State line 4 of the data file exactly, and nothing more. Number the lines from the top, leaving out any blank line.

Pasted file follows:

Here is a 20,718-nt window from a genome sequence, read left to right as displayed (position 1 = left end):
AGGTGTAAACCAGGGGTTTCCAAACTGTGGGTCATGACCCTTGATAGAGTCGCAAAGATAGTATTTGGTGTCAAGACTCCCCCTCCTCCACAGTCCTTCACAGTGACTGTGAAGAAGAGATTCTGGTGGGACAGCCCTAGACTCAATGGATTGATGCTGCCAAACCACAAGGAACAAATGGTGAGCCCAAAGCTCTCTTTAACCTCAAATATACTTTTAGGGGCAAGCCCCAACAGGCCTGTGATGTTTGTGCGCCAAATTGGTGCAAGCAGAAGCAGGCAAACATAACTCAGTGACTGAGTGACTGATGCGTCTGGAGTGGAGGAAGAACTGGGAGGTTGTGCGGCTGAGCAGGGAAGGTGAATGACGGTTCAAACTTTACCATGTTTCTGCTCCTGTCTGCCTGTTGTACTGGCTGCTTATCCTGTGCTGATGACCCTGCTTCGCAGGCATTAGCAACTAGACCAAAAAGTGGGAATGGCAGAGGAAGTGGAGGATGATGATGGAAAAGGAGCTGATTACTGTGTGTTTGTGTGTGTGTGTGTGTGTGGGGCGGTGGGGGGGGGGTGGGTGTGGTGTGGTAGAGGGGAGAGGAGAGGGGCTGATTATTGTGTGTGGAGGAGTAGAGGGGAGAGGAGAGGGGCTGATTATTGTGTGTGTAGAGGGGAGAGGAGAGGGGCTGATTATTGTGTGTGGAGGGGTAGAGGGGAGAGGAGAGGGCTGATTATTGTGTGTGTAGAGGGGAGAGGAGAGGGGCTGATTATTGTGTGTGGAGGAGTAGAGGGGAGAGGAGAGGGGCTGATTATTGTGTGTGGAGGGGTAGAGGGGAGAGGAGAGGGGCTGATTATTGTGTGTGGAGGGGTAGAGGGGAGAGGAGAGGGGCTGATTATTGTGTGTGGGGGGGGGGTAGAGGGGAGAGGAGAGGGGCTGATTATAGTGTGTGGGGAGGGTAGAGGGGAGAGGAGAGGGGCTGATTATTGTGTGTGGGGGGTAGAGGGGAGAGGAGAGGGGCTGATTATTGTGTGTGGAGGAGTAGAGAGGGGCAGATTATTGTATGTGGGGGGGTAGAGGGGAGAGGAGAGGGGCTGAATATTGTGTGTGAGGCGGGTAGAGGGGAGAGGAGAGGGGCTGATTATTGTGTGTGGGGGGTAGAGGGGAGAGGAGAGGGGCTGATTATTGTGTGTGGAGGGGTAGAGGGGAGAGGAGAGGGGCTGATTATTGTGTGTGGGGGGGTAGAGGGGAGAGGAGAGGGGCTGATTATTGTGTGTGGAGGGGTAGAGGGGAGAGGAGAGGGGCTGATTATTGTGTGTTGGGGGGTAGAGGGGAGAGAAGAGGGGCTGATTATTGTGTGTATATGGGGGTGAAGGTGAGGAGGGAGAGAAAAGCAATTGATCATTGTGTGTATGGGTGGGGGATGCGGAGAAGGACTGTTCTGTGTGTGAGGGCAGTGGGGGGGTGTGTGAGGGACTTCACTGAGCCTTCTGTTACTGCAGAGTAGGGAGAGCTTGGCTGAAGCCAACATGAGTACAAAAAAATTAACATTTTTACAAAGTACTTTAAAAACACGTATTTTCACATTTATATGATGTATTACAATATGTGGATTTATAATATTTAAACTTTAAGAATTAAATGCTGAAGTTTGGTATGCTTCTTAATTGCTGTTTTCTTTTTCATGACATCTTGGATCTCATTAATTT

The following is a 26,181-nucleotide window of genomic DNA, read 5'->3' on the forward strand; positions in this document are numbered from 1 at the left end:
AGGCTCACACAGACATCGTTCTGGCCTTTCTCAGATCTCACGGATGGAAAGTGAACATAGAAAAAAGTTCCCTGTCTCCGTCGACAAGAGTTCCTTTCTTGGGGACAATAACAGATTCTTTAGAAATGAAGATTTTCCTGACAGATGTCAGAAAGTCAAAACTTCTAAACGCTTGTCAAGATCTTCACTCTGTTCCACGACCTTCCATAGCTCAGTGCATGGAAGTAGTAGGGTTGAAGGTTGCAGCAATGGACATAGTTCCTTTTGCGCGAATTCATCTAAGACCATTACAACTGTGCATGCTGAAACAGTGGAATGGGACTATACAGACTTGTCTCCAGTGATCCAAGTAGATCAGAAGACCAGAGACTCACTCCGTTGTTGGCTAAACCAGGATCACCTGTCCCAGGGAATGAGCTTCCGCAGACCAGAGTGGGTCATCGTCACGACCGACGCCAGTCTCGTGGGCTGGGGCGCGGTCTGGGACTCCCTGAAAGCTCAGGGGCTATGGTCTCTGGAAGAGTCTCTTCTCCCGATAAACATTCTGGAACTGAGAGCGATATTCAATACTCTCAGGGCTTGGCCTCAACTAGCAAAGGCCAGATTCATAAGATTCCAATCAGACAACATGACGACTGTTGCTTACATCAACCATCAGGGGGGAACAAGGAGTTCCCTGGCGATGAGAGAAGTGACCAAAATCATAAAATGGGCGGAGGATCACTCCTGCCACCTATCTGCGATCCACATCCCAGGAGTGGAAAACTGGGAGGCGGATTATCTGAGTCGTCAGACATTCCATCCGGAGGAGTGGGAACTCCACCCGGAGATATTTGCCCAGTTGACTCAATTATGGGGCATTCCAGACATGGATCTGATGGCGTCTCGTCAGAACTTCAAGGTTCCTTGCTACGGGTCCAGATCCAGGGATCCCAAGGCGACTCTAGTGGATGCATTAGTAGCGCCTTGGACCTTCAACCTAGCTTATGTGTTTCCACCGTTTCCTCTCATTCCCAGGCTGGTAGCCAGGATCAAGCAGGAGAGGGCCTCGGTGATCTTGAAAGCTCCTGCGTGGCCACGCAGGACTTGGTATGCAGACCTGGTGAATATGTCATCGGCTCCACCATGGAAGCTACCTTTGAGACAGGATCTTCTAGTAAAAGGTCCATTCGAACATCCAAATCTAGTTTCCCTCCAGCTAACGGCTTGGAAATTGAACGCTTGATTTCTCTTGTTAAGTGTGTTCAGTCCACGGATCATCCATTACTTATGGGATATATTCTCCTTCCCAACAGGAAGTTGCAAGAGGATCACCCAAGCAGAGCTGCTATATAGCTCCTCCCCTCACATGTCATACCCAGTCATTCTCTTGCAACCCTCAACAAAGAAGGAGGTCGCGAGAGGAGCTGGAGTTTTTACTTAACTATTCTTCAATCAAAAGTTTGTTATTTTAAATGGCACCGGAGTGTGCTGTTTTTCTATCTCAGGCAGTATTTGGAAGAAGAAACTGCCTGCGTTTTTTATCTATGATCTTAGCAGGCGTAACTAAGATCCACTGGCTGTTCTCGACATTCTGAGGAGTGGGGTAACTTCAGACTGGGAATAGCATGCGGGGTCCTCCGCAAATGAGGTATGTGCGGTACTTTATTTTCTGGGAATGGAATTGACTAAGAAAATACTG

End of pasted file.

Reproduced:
AGGCTCACACAGACATCGTTCTGGCCTTTCTCAGATCTCACGGATGGAAAGTGAACATAGAAAAAAGTTCCCTGTCTCCGTCGACAAGAGTTCCTTTCTTGGGGACAATAACAGATTCTTTAGAAATGAAGATTTTCCTGACAGATGTCAGAAAGTCAAAACTTCTAAACGCTTGTCAAGATCTTCACTCTGTTCCACGACCTTCCATAGCTCAGTGCATGGAAGTAGTAGGGTTGAAGGTTGCAGCAATGGACATAGTTCCTTTTGCGCGAATTCATCTAAGACCATTACAACTGTGCATGCTGAAACAGTGGAATGGGACTATACAGACTTGTCTCCAGTGATCCAAGTAGATCAGAAGACCAGAGACTCACTCCGTTGTTGGCTAAACCAGGATCACCTGTCCCAGGGAATGAGCTTCCGCAGACCAGAGTGGGTCATCGTCACGACCGACGCCAGTCTCGTGGGCTGGGGCGCGGTCTGGGACTCCCTGAAAGCTCAGGGGCTATGGTCTCTGGAAGAGTCTCTTCTCCCGATAAACATTCTGGAACTGAGAGCGATATTCAATACTCTCAGGGCTTGGCCTCAACTAGCAAAGGCCAGATTCATAAGATTCCAATCAGACAACATGACGACTGTTGCTTACATCAACCATCAGGGGGGAACAAGGAGTTCCCTGGCGATGAGAGAAGTGACCAAAATCATAAAATGGGCGGAGGATCACTCCTGCCACCTATCTGCGATCCACATCCCAGGAGTGGAAAACTGGGAGGCGGATTATCTGAGTCGTCAGACATTCCATCCGGAGGAGTGGGAACTCCACCCGGAGATATTTGCCCAGTTGACTCAATTATGGGGCATTCCAGACATGGATCTGATGGCGTCTCGTCAGAACTTCAAGGTTCCTTGCTACGGGTCCAGATCCAGGGATCCCAAGGCGACTCTAGTGGATGCATTAGTAGCGCCTTGGACCTTCAACCTAGCTTATGTGTTTCCACCGTTTCCTCTCATTCCCAGGCTGGTAGCCAGGATCAAGCAGGAGAGGGCCTCGGTGATCTTGAAAGCTCCTGCGTGGCCACGCAGGACTTGGTATGCAGACCTGGTGAATATGTCATCGGCTCCACCATGGAAGCTACCTTTGAGACAGGATCTTCTAGTAAAAGGTCCATTCGAACATCCAAATCTAGTTTCCCTCCAGCTAACGGCTTGGAAATTGAACGCTTGATTTCTCTTGTTAAGTGTGTTCAGTCCACGGATCATCCATTACTTATGGGATATATTCTCCTTCCCAACAGGAAGTTGCAAGAGGATCACCCAAGCAGAGCTGCTATATAGCTCCTCCCCTCACATGTCATACCCAGTCATTCTCTTGCAACCCTCAACAAAGAAGGAGGTCGCGAGAGGAGCTGGAGTTTTTACTTAACTATTCTTCAATCAAAAGTTTGTTATTTTAAATGGCACCGGAGTGTGCTGTTTTTCTATCTCAGGCAGTATTTGGAAGAAGAAACTGCCTGCGTTTTTTATCTATGATCTTAGCAGGCGTAACTAAGATCCACTGGCTGTTCTCGACATTCTGAGGAGTGGGGTAACTTCAGACTGGGAATAGCATGCGGGGTCCTCCGCAAATGAGGTATGTGCGGTACTTTATTTTCTGGGAATGGAATTGACTAAGAAAATACTG